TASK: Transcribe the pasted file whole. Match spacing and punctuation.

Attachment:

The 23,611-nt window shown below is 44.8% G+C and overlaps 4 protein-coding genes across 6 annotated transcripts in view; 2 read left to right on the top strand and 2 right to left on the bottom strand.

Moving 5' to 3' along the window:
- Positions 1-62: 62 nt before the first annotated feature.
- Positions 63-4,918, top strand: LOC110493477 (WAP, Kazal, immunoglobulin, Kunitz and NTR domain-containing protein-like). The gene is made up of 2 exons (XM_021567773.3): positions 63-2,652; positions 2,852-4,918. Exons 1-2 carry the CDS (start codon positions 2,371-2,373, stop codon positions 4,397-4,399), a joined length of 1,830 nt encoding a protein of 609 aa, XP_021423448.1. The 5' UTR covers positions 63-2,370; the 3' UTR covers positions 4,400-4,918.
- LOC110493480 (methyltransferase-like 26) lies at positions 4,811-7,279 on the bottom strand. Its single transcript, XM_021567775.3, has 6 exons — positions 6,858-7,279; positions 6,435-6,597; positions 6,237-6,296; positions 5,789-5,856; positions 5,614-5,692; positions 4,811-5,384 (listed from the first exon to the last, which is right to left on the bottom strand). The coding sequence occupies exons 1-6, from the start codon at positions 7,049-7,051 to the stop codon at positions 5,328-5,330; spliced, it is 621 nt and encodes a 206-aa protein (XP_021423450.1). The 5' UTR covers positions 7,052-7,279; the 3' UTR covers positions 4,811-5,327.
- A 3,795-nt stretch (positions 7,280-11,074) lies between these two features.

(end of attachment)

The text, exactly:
The 23,611-nt window shown below is 44.8% G+C and overlaps 4 protein-coding genes across 6 annotated transcripts in view; 2 read left to right on the top strand and 2 right to left on the bottom strand.

Moving 5' to 3' along the window:
- Positions 1-62: 62 nt before the first annotated feature.
- Positions 63-4,918, top strand: LOC110493477 (WAP, Kazal, immunoglobulin, Kunitz and NTR domain-containing protein-like). The gene is made up of 2 exons (XM_021567773.3): positions 63-2,652; positions 2,852-4,918. Exons 1-2 carry the CDS (start codon positions 2,371-2,373, stop codon positions 4,397-4,399), a joined length of 1,830 nt encoding a protein of 609 aa, XP_021423448.1. The 5' UTR covers positions 63-2,370; the 3' UTR covers positions 4,400-4,918.
- LOC110493480 (methyltransferase-like 26) lies at positions 4,811-7,279 on the bottom strand. Its single transcript, XM_021567775.3, has 6 exons — positions 6,858-7,279; positions 6,435-6,597; positions 6,237-6,296; positions 5,789-5,856; positions 5,614-5,692; positions 4,811-5,384 (listed from the first exon to the last, which is right to left on the bottom strand). The coding sequence occupies exons 1-6, from the start codon at positions 7,049-7,051 to the stop codon at positions 5,328-5,330; spliced, it is 621 nt and encodes a 206-aa protein (XP_021423450.1). The 5' UTR covers positions 7,052-7,279; the 3' UTR covers positions 4,811-5,327.
- A 3,795-nt stretch (positions 7,280-11,074) lies between these two features.